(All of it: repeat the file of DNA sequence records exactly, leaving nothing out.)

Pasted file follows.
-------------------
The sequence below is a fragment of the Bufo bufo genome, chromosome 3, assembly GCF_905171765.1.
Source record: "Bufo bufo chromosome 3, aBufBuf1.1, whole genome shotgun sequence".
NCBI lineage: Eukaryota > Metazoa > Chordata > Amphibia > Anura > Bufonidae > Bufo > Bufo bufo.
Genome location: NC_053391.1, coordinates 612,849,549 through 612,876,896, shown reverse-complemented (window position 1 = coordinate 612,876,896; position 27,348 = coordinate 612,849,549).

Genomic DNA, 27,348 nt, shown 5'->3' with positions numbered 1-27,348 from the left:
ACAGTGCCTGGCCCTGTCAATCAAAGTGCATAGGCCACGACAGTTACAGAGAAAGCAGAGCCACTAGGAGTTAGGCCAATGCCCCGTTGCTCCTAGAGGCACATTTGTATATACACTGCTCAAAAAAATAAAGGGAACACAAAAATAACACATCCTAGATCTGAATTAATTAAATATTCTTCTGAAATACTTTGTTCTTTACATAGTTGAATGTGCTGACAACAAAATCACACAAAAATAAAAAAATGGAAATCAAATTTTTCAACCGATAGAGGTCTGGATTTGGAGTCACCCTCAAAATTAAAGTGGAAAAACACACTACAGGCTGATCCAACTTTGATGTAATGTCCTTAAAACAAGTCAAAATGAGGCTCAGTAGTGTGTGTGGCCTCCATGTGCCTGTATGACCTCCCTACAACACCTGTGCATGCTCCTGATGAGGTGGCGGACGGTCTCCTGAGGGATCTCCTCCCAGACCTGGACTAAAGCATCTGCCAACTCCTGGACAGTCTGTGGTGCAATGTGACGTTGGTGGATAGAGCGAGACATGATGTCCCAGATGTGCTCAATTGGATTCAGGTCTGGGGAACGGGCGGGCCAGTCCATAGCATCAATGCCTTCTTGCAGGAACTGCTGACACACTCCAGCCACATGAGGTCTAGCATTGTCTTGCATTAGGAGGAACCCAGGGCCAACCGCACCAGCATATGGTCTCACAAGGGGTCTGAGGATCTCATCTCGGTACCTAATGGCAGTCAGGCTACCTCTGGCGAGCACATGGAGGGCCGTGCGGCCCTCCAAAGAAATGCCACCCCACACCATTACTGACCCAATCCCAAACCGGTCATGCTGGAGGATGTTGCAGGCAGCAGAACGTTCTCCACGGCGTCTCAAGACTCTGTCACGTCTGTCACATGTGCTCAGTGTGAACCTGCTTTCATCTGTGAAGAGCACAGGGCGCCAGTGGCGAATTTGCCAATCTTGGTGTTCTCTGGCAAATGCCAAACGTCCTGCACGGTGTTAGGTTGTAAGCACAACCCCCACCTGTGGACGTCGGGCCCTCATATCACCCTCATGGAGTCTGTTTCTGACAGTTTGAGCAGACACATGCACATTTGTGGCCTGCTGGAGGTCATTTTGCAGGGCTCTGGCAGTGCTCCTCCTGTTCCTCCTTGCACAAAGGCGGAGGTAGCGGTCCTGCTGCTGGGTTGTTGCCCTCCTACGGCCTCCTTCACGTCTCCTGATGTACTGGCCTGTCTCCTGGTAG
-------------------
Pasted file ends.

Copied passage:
The sequence below is a fragment of the Bufo bufo genome, chromosome 3, assembly GCF_905171765.1.
Source record: "Bufo bufo chromosome 3, aBufBuf1.1, whole genome shotgun sequence".
NCBI lineage: Eukaryota > Metazoa > Chordata > Amphibia > Anura > Bufonidae > Bufo > Bufo bufo.
Genome location: NC_053391.1, coordinates 612,849,549 through 612,876,896, shown reverse-complemented (window position 1 = coordinate 612,876,896; position 27,348 = coordinate 612,849,549).

Genomic DNA, 27,348 nt, shown 5'->3' with positions numbered 1-27,348 from the left:
ACAGTGCCTGGCCCTGTCAATCAAAGTGCATAGGCCACGACAGTTACAGAGAAAGCAGAGCCACTAGGAGTTAGGCCAATGCCCCGTTGCTCCTAGAGGCACATTTGTATATACACTGCTCAAAAAAATAAAGGGAACACAAAAATAACACATCCTAGATCTGAATTAATTAAATATTCTTCTGAAATACTTTGTTCTTTACATAGTTGAATGTGCTGACAACAAAATCACACAAAAATAAAAAAATGGAAATCAAATTTTTCAACCGATAGAGGTCTGGATTTGGAGTCACCCTCAAAATTAAAGTGGAAAAACACACTACAGGCTGATCCAACTTTGATGTAATGTCCTTAAAACAAGTCAAAATGAGGCTCAGTAGTGTGTGTGGCCTCCATGTGCCTGTATGACCTCCCTACAACACCTGTGCATGCTCCTGATGAGGTGGCGGACGGTCTCCTGAGGGATCTCCTCCCAGACCTGGACTAAAGCATCTGCCAACTCCTGGACAGTCTGTGGTGCAATGTGACGTTGGTGGATAGAGCGAGACATGATGTCCCAGATGTGCTCAATTGGATTCAGGTCTGGGGAACGGGCGGGCCAGTCCATAGCATCAATGCCTTCTTGCAGGAACTGCTGACACACTCCAGCCACATGAGGTCTAGCATTGTCTTGCATTAGGAGGAACCCAGGGCCAACCGCACCAGCATATGGTCTCACAAGGGGTCTGAGGATCTCATCTCGGTACCTAATGGCAGTCAGGCTACCTCTGGCGAGCACATGGAGGGCCGTGCGGCCCTCCAAAGAAATGCCACCCCACACCATTACTGACCCAATCCCAAACCGGTCATGCTGGAGGATGTTGCAGGCAGCAGAACGTTCTCCACGGCGTCTCAAGACTCTGTCACGTCTGTCACATGTGCTCAGTGTGAACCTGCTTTCATCTGTGAAGAGCACAGGGCGCCAGTGGCGAATTTGCCAATCTTGGTGTTCTCTGGCAAATGCCAAACGTCCTGCACGGTGTTAGGTTGTAAGCACAACCCCCACCTGTGGACGTCGGGCCCTCATATCACCCTCATGGAGTCTGTTTCTGACAGTTTGAGCAGACACATGCACATTTGTGGCCTGCTGGAGGTCATTTTGCAGGGCTCTGGCAGTGCTCCTCCTGTTCCTCCTTGCACAAAGGCGGAGGTAGCGGTCCTGCTGCTGGGTTGTTGCCCTCCTACGGCCTCCTTCACGTCTCCTGATGTACTGGCCTGTCTCCTGGTAG